Not many people know this, but I am a published comic book author. In 1997, I co-wrote a series for Caliber comics titled “Technopolis” with my good friend Adrie Van Viersen who is – to say the least – an exceptional artist. Adrie has since gone on to do a lot of work on some movies you’ve seen, for example, a little movie called “X-Men 2”.

 

I’m obsessed with the X-Men. Not in an unhealthy-I’ve-got-Wolverine-tattooed-on-my-neck sort of way, but back when I was an impressionable young lad in the late 70’s I’m proud to say that I purchased, read, re-read, lost, found, re-read, and then lost again some comic books that would be very expensive today. I’m not bitter though. Let’s just say when I’m browsing certain sections on eBay that my intestines spontaneously arrange themselves into a monkey knot and leave it at that.

 

Where am I going with this? In the X-Men comics, the X-Men travel through space and time by means of a mutant named Gateway. Gateway lives in the Australian desert and he generates a wormhole portal for the X-Men by swinging his bullroarer to rip apart the very threads that make up the fabric of the universe as we know it. Therefore, portals are in X-Men comics so they MUST be cool. Right?

 

If you’ve visited a major web site in the recent past, you’ve seen what are commonly referred to as portals. I won’t dwell on the subject of what a portal is, but go to Amazon.com or Yahoo.com and take a look. The basic idea is the “portal” page contains links to pages with related content – sort of like a table of contents.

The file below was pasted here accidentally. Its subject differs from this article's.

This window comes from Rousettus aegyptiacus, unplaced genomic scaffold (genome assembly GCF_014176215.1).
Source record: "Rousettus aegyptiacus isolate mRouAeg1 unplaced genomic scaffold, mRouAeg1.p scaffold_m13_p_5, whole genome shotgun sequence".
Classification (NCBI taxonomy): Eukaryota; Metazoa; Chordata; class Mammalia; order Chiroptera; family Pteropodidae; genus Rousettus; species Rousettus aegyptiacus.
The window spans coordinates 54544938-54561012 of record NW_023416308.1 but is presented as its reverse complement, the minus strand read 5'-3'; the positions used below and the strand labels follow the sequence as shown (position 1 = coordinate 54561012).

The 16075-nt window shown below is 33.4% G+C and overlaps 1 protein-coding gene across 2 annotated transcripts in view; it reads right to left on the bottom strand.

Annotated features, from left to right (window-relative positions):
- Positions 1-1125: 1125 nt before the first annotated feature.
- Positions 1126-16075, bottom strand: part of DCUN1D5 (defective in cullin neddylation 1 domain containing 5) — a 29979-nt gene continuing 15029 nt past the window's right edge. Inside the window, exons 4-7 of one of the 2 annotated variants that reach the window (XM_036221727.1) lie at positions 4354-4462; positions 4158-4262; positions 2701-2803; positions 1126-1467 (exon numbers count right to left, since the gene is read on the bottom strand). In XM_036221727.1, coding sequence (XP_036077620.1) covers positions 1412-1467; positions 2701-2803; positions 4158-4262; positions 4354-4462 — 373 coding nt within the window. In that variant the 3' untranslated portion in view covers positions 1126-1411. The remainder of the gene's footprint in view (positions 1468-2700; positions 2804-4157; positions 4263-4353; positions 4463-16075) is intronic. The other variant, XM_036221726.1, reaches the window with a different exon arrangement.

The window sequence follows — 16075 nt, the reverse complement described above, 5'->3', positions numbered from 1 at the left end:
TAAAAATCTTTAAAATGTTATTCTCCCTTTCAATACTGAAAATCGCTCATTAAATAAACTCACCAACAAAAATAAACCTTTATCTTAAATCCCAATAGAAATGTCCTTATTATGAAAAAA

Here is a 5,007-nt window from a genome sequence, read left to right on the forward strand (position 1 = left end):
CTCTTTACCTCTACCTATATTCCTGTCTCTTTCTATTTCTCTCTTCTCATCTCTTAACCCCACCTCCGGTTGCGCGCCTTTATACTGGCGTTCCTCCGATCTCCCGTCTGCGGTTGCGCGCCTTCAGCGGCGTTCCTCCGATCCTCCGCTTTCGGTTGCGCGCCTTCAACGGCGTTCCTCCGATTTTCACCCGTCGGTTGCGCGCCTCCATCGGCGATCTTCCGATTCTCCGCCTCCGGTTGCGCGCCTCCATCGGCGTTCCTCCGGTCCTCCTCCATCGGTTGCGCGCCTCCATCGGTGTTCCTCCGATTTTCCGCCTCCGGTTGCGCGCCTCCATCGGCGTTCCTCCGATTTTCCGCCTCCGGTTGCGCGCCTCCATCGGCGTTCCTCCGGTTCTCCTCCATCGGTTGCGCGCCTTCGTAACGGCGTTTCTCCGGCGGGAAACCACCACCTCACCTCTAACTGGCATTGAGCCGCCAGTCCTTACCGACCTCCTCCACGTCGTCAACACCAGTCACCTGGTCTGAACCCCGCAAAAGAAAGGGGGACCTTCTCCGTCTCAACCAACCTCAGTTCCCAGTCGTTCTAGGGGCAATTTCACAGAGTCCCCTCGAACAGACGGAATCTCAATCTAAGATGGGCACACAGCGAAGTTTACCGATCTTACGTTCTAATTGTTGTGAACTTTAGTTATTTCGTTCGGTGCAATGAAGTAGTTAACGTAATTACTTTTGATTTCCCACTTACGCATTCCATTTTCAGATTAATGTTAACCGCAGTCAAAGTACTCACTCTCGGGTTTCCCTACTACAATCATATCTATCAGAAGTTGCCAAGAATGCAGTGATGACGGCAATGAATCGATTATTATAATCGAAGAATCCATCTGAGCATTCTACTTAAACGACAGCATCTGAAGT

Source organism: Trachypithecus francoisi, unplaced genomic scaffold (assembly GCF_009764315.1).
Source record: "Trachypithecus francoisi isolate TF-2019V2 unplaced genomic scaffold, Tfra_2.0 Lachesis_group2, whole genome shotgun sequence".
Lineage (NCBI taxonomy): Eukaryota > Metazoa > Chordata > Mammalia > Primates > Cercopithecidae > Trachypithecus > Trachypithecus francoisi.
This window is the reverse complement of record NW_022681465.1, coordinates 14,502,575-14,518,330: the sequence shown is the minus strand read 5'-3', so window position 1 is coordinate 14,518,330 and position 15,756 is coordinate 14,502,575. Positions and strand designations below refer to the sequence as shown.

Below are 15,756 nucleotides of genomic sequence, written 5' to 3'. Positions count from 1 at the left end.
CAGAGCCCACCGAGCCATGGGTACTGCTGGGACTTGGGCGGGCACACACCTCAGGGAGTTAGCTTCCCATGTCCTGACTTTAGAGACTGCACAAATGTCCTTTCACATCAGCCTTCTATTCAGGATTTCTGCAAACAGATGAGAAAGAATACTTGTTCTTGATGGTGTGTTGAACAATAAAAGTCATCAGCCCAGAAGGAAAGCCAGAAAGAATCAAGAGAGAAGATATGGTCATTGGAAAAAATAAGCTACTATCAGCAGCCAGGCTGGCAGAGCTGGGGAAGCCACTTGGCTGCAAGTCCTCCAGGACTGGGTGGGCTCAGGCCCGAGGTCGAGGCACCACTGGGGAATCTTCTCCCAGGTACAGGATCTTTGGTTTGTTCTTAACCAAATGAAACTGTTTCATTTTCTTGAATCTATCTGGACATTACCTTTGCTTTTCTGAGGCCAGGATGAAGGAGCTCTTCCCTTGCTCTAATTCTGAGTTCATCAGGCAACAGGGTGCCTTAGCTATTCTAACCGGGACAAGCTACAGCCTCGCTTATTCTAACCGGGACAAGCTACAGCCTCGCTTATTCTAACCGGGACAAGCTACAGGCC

We construct portals in the LonghornSDK to organize the massive amounts of information stored within. There are two types of portal pages: authored portal pages and dynamically generated portal pages. The authored pages are created by, you guessed it, authors – here’s an example of one. The dynamically generated pages are conjured up during our documentation build with no authoring interaction.

 

The process of creating the dynamic portal pages is interesting, and I’ll go into that later. For now, I’ll go over how the authored portal pages work. Let’s assume we’re building a website to showcase our favorite breakfast foods, and it consists of five xml pages (assume these pages will be transformed to HTML using XSLT).

 

<topic id=”capncrunch”>

            <title>Cap’n Crunch</title>

            <abstract>The Cap’n is the king of breakfast cereals. It’s crunchy and sweet. The best of both worlds.</abstract>

            <metadata>

                        <data name=”texture” value=”crunchy”/>

                        <data name=”sweetness” value=”high”/>

            </metadata>

            <content><!-- witty stuff goes here --></content>

</topic>

 

<topic id=”grapenuts”>

            <title>Grape Nuts</title>

            <abstract>It’s crunchy and tasty, and best of all – it’s good for you!</abstract>

            <metadata>

                        <data name=”texture” value=”crunchy”/>

                        <data name=”sweetness” value=”low”/>

                        <data name=”healthy” value=”yes”/>

            </metadata>

            <content><!-- witty stuff goes here --></content>

</topic>

 

<topic id=”oatmeal”>

            <title>Oatmeal</title>

            <abstract>It’s like your mouth is on vacation – in Scotland!</abstract>

            <metadata>

                        <data name=”texture” value=”soft”/>

                        <data name=”sweetness” value=”low”/>

                        <data name=”healthy” value=”yes”/>

            </metadata>

            <content><!-- witty stuff goes here --></content>

</topic>

 

<topic id=”poptarts”>

            <title>Pop Tarts</title>